“The air we breathe, the water we drink and
recreate in, and the land we work and live on
must be safe for all Oregonians. Environmental
Justice is at the heart of protecting those who
may not be represented in environmental and
public health decision making. Having a solid
Environmental Justice framework at DEQ will
ensure we are making decisions that protect all
-Dick Pedersen, Oregon DEQ Director
Environmental justice is “the principle
that all people have the right to clean air, clean water,
and clean land, and that those potentially affected by
environmental decisions should have a meaningful say in the
decision making process regardless of race, income, or
-Hastings Public Law Research Institute
Environmental Justice is the fair
treatment and meaningful involvement of all people
regardless of race, color, national origin, culture,
education or income with respect to the development,
implementation and enforcement of environmental laws,
regulations and policies.
Fair treatment means that no group of
people, including racial, ethnic or socioeconomic
groups, should bear a disproportionate share of the
negative environmental consequences resulting from
industrial, municipal and commercial operations or the
execution of federal, state, local and tribal
environmental programs and policies.
Meaningful involvement means that (1)
potentially affected community residents have an
appropriate opportunity to participate in decisions
about a proposed activity that will affect their
environment or health; (2) the public's contribution can
influence the agency's decision; (3) the concerns of all
participants involved will be considered in the
decision-making process; and (4) the decision-makers
seek out and facilitate the involvement of those
Environmental justice is achieved when
everyone enjoys the same degree of protection from
environmental and health hazards and equal access to the
decision-making process to have a healthy environment in
which to live, work, learn and play.
is committed to the principles of environmental justice and
to ensuring that the agency’s actions – including
permitting, cleanup, policy and planning, outreach and
education, and compliance and enforcement – address the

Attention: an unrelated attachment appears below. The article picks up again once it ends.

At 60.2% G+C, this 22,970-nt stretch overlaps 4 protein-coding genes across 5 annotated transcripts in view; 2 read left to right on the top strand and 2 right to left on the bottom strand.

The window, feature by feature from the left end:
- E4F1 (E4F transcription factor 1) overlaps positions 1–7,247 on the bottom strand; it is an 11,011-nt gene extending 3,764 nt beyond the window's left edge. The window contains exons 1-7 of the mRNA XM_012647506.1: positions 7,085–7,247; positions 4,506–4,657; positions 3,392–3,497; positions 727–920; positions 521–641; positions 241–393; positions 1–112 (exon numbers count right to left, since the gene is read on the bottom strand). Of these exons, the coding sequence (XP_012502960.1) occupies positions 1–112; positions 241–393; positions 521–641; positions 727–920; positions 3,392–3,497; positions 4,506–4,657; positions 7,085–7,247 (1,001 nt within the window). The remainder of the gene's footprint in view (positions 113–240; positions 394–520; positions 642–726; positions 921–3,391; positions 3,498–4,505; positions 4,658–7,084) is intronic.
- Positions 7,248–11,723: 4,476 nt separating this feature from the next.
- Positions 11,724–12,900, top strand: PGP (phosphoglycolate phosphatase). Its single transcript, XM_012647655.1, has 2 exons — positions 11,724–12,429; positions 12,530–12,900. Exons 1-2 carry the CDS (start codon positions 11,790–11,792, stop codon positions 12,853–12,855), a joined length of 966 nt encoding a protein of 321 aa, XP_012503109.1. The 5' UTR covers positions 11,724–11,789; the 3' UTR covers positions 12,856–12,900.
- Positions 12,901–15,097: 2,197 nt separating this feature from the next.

interests of Oregon communities, especially minority,
low-income and other traditionally underrepresented
communities, as much as state and federal laws allow.
DEQ adopted an Environmental Justice policy in 1997 to
guide the agency’s work, including principles for making
environmental equity inherent in the way DEQ does business.
Some recent DEQ actions to ensure environmental justice
with local environmental justice groups and others to
reduce diesel emissions and improve air quality to
protect those most at risk from air pollution.
stronger relationships with tribal nations to
understand the impact of DEQ's actions on tribal
communities and lands.
- Working with the Confederated Tribes
of the Umatilla Indian Reservation, other tribal nations
and the federal Environmental Protection Agency to
strengthen protections for people who eat fish from
Oregon waters by increasing the
"fish consumption rate" in state water quality
- articipating in a
collaborative partnership to improve the
environmental health of
nail salon workers and customers, many of whom are
Vietnamese and African American, through education and
- leaning up contaminated lands around
the state that pose risks to people’s health, many of
which exist in low-income and minority communities.
- eveloping partnerships with the
Oregon Public Health Division, especially to provide
information about environmental health to the people who
might not be familiar with DEQ’s work.
- reating opportunities for citizens
to share their comments and concerns directly with the Oregon
Environmental Quality Commission when they hold
meetings around the state.
more examples of environmental justice at DEQ, see the
summary of environmental justice activities at DEQ
(PDF). Compiled in November 2007, this summary provides
“stories from the field” about DEQ’s work to address
environmental justice issues statewide.
To augment these efforts, DEQ is now:
- Designating an Environmental Justice Coordinator and
citizen advocate to help ensure the meaningful
involvement of all potentially affected communities in
DEQ’s work and the protection of their interests in
- Working to enhance public participation in the
agency’s actions and ensure the involvement of people
who may be affected, as directed by Senate Bill 420
passed by the 2007 Legislature.
In addition, some of our goals include:
- Increasing outreach to Spanish-speaking communities in the
Portland-Metro area with recommendations from a 2006 DEQ study that
assessed the ways in which Latino communities receive and perceive
- Providing multi-lingual fact sheets and translation services to
non-English speaking communities, including DEQ programs for vehicle
inspection, dry cleaners, open burning, asbestos and emergency
- Providing training for DEQ employees to raise awareness about
environmental justice issues and what each employee can do to help
ensure environmental equity in DEQ’s work.
- Building a more diverse workforce within DEQ to ensure better
sensitivity to Oregon’s diverse communities.
The Environmental Protection Agency has a mapping tool, EJView, that
allows users to create maps and generate detailed reports based on the
geographic areas and data sets they choose. The tool can be found
If you have information to share about how DEQ’s actions and
decisions affect Oregon communities, or if you have questions or
concerns related to environmental justice issues, please contact
DEQ’s Environmental Justice Coordinator and citizen advocate,
Stephanie Caldera. Stephanie can be reached via e-mail
or by phone at 503-229-5301.